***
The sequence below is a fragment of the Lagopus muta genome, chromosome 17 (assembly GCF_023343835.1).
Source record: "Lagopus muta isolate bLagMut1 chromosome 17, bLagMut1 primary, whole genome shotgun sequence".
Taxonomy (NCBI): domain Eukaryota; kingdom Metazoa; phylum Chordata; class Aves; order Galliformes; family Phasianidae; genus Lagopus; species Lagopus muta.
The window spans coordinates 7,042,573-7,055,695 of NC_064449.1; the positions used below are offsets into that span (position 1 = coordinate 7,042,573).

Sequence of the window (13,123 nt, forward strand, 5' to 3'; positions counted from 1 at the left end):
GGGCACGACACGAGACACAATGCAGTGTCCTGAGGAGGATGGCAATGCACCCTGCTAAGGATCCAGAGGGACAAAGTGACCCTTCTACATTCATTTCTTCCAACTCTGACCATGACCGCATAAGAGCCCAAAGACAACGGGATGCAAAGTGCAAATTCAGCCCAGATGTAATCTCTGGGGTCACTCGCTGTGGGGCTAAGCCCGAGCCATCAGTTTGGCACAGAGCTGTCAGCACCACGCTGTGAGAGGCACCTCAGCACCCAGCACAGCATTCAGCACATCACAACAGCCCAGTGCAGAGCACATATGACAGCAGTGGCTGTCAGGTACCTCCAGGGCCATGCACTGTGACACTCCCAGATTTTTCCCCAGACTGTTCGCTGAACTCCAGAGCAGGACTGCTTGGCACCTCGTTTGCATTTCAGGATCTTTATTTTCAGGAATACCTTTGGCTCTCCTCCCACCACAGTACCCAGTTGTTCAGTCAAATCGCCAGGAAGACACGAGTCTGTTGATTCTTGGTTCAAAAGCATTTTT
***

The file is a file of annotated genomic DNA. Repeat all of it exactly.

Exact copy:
The sequence below is a fragment of the Lagopus muta genome, chromosome 17 (assembly GCF_023343835.1).
Source record: "Lagopus muta isolate bLagMut1 chromosome 17, bLagMut1 primary, whole genome shotgun sequence".
Taxonomy (NCBI): domain Eukaryota; kingdom Metazoa; phylum Chordata; class Aves; order Galliformes; family Phasianidae; genus Lagopus; species Lagopus muta.
The window spans coordinates 7,042,573-7,055,695 of NC_064449.1; the positions used below are offsets into that span (position 1 = coordinate 7,042,573).

Sequence of the window (13,123 nt, forward strand, 5' to 3'; positions counted from 1 at the left end):
GGGCACGACACGAGACACAATGCAGTGTCCTGAGGAGGATGGCAATGCACCCTGCTAAGGATCCAGAGGGACAAAGTGACCCTTCTACATTCATTTCTTCCAACTCTGACCATGACCGCATAAGAGCCCAAAGACAACGGGATGCAAAGTGCAAATTCAGCCCAGATGTAATCTCTGGGGTCACTCGCTGTGGGGCTAAGCCCGAGCCATCAGTTTGGCACAGAGCTGTCAGCACCACGCTGTGAGAGGCACCTCAGCACCCAGCACAGCATTCAGCACATCACAACAGCCCAGTGCAGAGCACATATGACAGCAGTGGCTGTCAGGTACCTCCAGGGCCATGCACTGTGACACTCCCAGATTTTTCCCCAGACTGTTCGCTGAACTCCAGAGCAGGACTGCTTGGCACCTCGTTTGCATTTCAGGATCTTTATTTTCAGGAATACCTTTGGCTCTCCTCCCACCACAGTACCCAGTTGTTCAGTCAAATCGCCAGGAAGACACGAGTCTGTTGATTCTTGGTTCAAAAGCATTTTT